Throughout school and for sometime in college, I continued to air my opinions and pick fights. It would also disturb me, since a fight is almost always extremely emotionally draining, and standing on the other side of the crowd, alone, was very trying.

Things improved with time, I met some genuinely nice people in college, whom I am still firm friends with. I grew a little more tolerant, but it was my experience at my Masters in Manipal, that really changed my outlook to different people and their opinions. Manipal is a student town, and if you ever have been there, you will find all kinds of kids doing all sorts of things under the sun. Initially it was awkward, watching girls smoke openly, or boys hanging out with girls in public, and yet seeing same people literally rubbing their noses in their textbooks at the library, but I learnt to not judge people on their looks. I learnt to just let them be.

After 2.5 years as a a working professional, I have learnt that people are not always what they seem.  And hence, therefore, it is just wrong to judge someone just like that. I am learning to let my judgmental behavior give way to a genuine curiosity, to understand why someone is the way they are. Of course, that might not justify their actions, but still, it is a better outlet for all the unnecessary negativity.

Because it is not worth it!

Because it is not worth it!

It is not like I am surrounded by perfect people. Even if I am not judgmental, sometimes I still have fights or confrontations with people who just won’t let me be. Sigh, if only people understood what we learnt by rote in Science in school, that “Energy is constant”. If we let out negative energy to the universe, it will come back to us in some form, and always negative. It is so much better to release positive energy in the Universe, and wait for it to come back to us, as an unexpected bonus.

While it may be fun airing your opinions all the time about someone’s job, their lifestyle, their love life, their spending capacity, it is often a good idea to just SHUT UP and observe. Be curious, try to learn more. But never ever be mean enough to judge someone on the basis of their looks or the money they make or anything else equally superficial. Don’t feel offended if they don’t think the way you do, just let them be. There will be so much more peace around if we don’t try to control everything.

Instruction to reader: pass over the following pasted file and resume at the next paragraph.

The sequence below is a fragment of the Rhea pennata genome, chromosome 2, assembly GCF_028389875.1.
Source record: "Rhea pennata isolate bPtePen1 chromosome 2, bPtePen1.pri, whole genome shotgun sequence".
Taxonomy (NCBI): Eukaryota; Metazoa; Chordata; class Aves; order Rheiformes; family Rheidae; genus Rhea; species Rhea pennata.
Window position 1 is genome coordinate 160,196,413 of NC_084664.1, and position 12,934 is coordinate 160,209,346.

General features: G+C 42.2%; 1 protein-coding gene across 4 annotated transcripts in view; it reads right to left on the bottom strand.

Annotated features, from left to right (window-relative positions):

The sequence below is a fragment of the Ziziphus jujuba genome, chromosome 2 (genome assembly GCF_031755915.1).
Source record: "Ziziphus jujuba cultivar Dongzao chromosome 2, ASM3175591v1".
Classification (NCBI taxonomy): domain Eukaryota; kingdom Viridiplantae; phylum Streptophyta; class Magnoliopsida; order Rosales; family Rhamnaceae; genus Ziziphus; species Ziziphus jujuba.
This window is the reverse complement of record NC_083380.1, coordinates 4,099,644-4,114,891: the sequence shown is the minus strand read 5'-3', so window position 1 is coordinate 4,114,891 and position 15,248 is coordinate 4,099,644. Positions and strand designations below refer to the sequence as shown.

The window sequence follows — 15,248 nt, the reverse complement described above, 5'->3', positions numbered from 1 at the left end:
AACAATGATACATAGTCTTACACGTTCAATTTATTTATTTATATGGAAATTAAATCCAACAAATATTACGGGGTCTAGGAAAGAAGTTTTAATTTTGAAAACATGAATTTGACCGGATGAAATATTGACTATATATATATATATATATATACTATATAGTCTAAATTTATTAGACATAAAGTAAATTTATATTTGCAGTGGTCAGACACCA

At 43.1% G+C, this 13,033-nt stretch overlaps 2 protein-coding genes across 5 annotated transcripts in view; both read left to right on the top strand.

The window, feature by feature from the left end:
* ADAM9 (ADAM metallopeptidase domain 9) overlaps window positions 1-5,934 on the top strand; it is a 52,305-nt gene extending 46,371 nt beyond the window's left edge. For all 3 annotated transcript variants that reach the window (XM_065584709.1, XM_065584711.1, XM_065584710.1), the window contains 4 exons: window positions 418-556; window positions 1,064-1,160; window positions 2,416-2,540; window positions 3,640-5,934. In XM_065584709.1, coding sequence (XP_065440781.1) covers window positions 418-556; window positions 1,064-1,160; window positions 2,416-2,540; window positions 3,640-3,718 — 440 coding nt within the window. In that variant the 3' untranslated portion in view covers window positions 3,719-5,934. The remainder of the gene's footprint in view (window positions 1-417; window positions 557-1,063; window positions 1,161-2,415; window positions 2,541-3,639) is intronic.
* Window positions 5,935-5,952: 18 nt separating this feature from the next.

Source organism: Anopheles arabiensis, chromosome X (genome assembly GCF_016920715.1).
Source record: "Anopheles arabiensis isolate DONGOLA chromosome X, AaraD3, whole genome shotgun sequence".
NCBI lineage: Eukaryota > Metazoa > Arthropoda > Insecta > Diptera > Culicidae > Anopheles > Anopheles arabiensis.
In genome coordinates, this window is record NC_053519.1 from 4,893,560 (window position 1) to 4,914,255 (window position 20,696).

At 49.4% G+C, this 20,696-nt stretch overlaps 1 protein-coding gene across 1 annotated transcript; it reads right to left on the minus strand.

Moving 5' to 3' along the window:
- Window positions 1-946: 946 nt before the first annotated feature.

What do you think about this Friday Gyaan? Have you judged someone, only to realize you were way off the mark? Has anyone judged you unfairly? Share in the comments below! ūüôā

Image source: Pinterest

Dream Catcher

It was the last day of her extended weekend, and was she glad it was over! Her friends had been after her life since many months, clamoring her to plan a trip to Goa. It couldn’t have happened on a worse¬†time though. Though she was the one who initiated the plan at the first place,the timing was really not in her hands. She didn’t feel like doing much these days; all she wanted to do was to snuggle into her bed and read the novels lying on her bed table, and get up only to get some more books. Talking to people and socializing, that was not her. Reading had always been her refuge; it took her to a new world, and she lived a new life in each book she read.

She was an architect with her father’s firm in Ahemdabad. And she loved it. Even in her childhood, she was fascinated by the science and art of designing buildings – taking into consideration the durability, utility, and of course, the beauty. She was polite, pretty and very soft-spoken. But she just mostly kept to herself. She was friendly, but hardly friends with anyone.

One of her reasons for fascination to Goa was its beautiful churches, the strong Portuguese influence with Mughal and Indian variations. ¬† Add to the fact that reading on the beach was one of the things in her “bucket list”, a trip to Goa should have excited her to no end. Only, it didn’t.